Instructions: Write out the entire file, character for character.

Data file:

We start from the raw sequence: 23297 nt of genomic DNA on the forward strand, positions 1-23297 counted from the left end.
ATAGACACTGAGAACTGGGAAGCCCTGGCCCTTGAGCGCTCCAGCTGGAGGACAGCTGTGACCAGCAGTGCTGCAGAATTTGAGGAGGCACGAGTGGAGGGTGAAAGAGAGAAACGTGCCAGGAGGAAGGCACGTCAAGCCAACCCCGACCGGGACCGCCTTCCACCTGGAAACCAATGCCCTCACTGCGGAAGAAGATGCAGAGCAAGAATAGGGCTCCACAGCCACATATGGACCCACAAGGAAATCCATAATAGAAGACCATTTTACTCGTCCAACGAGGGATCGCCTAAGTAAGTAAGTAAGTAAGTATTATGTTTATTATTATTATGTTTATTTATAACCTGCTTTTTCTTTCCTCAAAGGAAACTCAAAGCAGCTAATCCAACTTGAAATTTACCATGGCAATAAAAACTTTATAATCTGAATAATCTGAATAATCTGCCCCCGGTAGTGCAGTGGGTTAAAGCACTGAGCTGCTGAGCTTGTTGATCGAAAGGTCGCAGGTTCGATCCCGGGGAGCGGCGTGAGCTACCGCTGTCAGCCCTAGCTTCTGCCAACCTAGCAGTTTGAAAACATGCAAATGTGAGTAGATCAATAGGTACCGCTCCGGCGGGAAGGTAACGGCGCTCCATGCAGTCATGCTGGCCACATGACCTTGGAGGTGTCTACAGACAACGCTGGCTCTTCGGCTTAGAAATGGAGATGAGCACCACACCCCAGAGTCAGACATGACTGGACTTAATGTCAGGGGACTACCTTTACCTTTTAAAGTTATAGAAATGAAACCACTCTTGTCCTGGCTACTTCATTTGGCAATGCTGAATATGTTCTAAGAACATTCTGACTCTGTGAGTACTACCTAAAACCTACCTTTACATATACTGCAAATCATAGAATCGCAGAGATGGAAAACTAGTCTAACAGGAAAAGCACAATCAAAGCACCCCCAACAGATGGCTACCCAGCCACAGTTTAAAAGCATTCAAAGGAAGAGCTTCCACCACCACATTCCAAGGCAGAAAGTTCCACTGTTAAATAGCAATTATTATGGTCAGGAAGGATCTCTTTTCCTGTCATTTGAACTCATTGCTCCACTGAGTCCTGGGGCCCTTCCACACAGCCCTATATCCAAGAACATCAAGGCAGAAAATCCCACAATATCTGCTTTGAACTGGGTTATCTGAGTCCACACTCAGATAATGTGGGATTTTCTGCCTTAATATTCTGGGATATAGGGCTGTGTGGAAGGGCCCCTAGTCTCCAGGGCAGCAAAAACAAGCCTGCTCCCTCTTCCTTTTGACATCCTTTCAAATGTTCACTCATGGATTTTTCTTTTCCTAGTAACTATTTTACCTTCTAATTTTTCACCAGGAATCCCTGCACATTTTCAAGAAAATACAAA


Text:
We start from the raw sequence: 23297 nt of genomic DNA on the forward strand, positions 1-23297 counted from the left end.
ATAGACACTGAGAACTGGGAAGCCCTGGCCCTTGAGCGCTCCAGCTGGAGGACAGCTGTGACCAGCAGTGCTGCAGAATTTGAGGAGGCACGAGTGGAGGGTGAAAGAGAGAAACGTGCCAGGAGGAAGGCACGTCAAGCCAACCCCGACCGGGACCGCCTTCCACCTGGAAACCAATGCCCTCACTGCGGAAGAAGATGCAGAGCAAGAATAGGGCTCCACAGCCACATATGGACCCACAAGGAAATCCATAATAGAAGACCATTTTACTCGTCCAACGAGGGATCGCCTAAGTAAGTAAGTAAGTAAGTATTATGTTTATTATTATTATGTTTATTTATAACCTGCTTTTTCTTTCCTCAAAGGAAACTCAAAGCAGCTAATCCAACTTGAAATTTACCATGGCAATAAAAACTTTATAATCTGAATAATCTGAATAATCTGCCCCCGGTAGTGCAGTGGGTTAAAGCACTGAGCTGCTGAGCTTGTTGATCGAAAGGTCGCAGGTTCGATCCCGGGGAGCGGCGTGAGCTACCGCTGTCAGCCCTAGCTTCTGCCAACCTAGCAGTTTGAAAACATGCAAATGTGAGTAGATCAATAGGTACCGCTCCGGCGGGAAGGTAACGGCGCTCCATGCAGTCATGCTGGCCACATGACCTTGGAGGTGTCTACAGACAACGCTGGCTCTTCGGCTTAGAAATGGAGATGAGCACCACACCCCAGAGTCAGACATGACTGGACTTAATGTCAGGGGACTACCTTTACCTTTTAAAGTTATAGAAATGAAACCACTCTTGTCCTGGCTACTTCATTTGGCAATGCTGAATATGTTCTAAGAACATTCTGACTCTGTGAGTACTACCTAAAACCTACCTTTACATATACTGCAAATCATAGAATCGCAGAGATGGAAAACTAGTCTAACAGGAAAAGCACAATCAAAGCACCCCCAACAGATGGCTACCCAGCCACAGTTTAAAAGCATTCAAAGGAAGAGCTTCCACCACCACATTCCAAGGCAGAAAGTTCCACTGTTAAATAGCAATTATTATGGTCAGGAAGGATCTCTTTTCCTGTCATTTGAACTCATTGCTCCACTGAGTCCTGGGGCCCTTCCACACAGCCCTATATCCAAGAACATCAAGGCAGAAAATCCCACAATATCTGCTTTGAACTGGGTTATCTGAGTCCACACTCAGATAATGTGGGATTTTCTGCCTTAATATTCTGGGATATAGGGCTGTGTGGAAGGGCCCCTAGTCTCCAGGGCAGCAAAAACAAGCCTGCTCCCTCTTCCTTTTGACATCCTTTCAAATGTTCACTCATGGATTTTTCTTTTCCTAGTAACTATTTTACCTTCTAATTTTTCACCAGGAATCCCTGCACATTTTCAAGAAAATACAAA